You wouldn’t know it from Bob Gallagher’s expression, which seems to suggest that he is trying to decide if it is in fact his rusty car that is, off in the distance, in the process of being stolen, but this card signals the pinnacle of Bob Gallagher’s major league career. In the season to come he would hit just .172 in limited play, and in the season after that, mercifully his last, he fared even worse, hitting .133 in 15 at-bats. But here he stands, having batted a respectable .264 in 148 at-bats while playing, as the patch on his left shoulder attests, in one of the worst ballparks for a hitter that has ever been built.
But before I consider Bob Gallagher some more I have to confess that I got the goldpanning story I told in relation to Orel Hershiser wrong. In the story I guessed that my brother and I had set out to find riches in the stream near my house because we’d seen someone do something similar on television. But after I posted the story I spoke to my stepfather, and he gently suggested that my brother and I had first panned for gold with him during a camping trip somewhere in or around Middlebury, a Vermont town an hour or so west of where we lived. The funny thing is, I still couldn’t remember this trip after he mentioned it, but then he began explaining that he’d panned for gold himself during the time that he’d lived in Alaska fighting forest fires. He also reminded me that his own grandfather (or maybe great-grandfather; clearly, my mind is a Bermuda Triangle for all information that ventures within its reach) had set out for Alaska to find gold many years before. Suddenly it all became so plausible that my brother and I would learn of panning for gold, and not from some random TV show but from a much closer source, from the lessons and stories of one of the adults raising us.
The back of the card improves upon this respectable campaign by presenting Gallagher’s full minor league records, during which he hit above .300 twice, just below .300 once, and in his other season, his first, batted a promising .270. This portrait of a man who has been traveling in a straight line toward the incredibly rare fate of being a true major league hitter is completed with a cartoon and two lines of bulleted text. The caption in the cartoon states, “Bob’s grandfather, Shano Collins, was active in the majors.” One line of bulleted text relates his 1967 Winter League batting average (.437), and the other points out that he “helped lead Alaska Goldpanners to 3 straight state titles in semi-pro competition.”
When people speak of memory I think they are mostly thinking of visual data, as if memory is a rack of old videos that we can play on the grainy screens of our remembering minds. But other senses may provide a stronger conduit to the worlds we’ve left behind. For example, one bite of a piece of pastry got Proust going for nine billion pages of undying backward-gazing literature, apparently (I tried to start reading his remembrances but kept falling asleep on the bus with the tome in my hands, which was actually sort of pleasant, if a hopeless way to ever get through a book). For another example, the visual perusal of any single baseball card will not, for most readers of this site, be as effective a transport back into childhood than the remembrance of the smell and feel and taste of the hard, powdered gum from a pack of baseball cards.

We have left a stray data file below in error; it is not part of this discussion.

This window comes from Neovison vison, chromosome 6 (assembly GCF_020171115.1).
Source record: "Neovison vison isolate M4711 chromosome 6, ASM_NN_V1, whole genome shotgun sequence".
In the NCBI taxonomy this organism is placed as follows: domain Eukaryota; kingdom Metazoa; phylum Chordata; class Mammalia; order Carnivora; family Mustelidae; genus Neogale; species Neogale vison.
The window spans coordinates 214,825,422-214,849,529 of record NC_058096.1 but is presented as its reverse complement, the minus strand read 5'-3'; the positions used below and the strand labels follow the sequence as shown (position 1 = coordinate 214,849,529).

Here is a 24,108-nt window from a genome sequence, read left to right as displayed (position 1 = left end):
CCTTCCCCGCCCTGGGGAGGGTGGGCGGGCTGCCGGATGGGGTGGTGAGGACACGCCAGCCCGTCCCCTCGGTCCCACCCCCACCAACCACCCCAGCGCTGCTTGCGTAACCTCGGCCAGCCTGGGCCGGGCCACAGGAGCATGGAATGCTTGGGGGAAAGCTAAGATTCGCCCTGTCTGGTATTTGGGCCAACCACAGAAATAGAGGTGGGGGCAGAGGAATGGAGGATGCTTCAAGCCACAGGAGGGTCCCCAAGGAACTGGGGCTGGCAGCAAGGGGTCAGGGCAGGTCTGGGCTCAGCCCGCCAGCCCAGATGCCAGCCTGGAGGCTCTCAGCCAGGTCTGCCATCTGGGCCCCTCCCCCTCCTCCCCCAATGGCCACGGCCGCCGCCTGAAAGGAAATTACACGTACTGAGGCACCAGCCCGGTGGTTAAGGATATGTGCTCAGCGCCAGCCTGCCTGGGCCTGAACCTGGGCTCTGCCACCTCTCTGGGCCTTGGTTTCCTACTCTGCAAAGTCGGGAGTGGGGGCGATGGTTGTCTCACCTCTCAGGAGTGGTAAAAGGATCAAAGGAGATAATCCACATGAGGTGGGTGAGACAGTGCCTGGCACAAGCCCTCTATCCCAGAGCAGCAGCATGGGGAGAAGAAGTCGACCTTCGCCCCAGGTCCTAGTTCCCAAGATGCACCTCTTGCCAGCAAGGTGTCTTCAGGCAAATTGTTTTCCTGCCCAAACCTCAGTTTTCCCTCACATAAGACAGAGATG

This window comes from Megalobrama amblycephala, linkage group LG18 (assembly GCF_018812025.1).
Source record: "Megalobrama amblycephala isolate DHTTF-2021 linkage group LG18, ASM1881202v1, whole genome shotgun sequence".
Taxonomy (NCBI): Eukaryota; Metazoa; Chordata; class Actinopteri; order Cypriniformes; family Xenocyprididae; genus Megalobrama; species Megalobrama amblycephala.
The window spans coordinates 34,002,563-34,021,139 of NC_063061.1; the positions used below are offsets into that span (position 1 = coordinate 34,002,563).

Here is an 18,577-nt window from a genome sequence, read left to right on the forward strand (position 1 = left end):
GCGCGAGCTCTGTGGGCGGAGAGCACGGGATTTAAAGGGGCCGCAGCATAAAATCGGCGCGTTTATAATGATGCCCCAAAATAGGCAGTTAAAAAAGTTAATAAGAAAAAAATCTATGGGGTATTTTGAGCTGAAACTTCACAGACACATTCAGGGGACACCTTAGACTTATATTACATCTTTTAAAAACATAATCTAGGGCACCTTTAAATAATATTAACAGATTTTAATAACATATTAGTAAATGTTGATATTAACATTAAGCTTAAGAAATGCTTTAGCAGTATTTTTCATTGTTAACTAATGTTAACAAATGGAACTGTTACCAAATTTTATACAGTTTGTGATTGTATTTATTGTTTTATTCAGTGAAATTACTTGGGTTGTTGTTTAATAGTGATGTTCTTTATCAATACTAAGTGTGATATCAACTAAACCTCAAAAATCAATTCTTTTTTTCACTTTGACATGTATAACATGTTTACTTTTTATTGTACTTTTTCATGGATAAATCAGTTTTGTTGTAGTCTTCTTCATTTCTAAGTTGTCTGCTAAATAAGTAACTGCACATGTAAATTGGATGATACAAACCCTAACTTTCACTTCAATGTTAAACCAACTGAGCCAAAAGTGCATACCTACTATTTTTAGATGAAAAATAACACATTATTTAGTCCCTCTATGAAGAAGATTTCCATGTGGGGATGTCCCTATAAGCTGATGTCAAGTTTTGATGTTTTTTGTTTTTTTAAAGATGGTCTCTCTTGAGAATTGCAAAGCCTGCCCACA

I still don’t remember the camping trip when I learned to pan for gold; that is, I can’t “see” it. But when my stepfather started describing the process of panning for gold the other day, a process he’d learned in Alaska, the same place where his grandfather had learned it, the same place where Shano Collins’ grandson had gathered the gold of championships with the semi-pro Goldpanners, I remembered it in my body. This is what happens when you’re taught something by somebody who loves you. You remember it in your fingers, your limbs. In your blood.
I wonder if Bob Gallagher was taught to hit by his major league grandfather, Shano Collins, a champion with the 1917 White Sox (and an untainted pennant winner with the disgraced 1919 club). It seems likely that he had at least some part in it; what grandfather wouldn’t want to play with his grandson? Gallagher was only seven years old, just edging into little league readiness, when his grandfather passed away, so he may not have clear memories of his grandfather’s batting advice, but even if his mind can’t remember, his body will. When he was at his peak as a player, winning those championships with the Alaska Goldpanners, Bob Gallagher must have felt as if there were flecks of gold in his veins. He had learned how to hit, perhaps learned so well he forget where he’d learned it. It all felt as natural as water running down a stream, as blood flowing from the heart.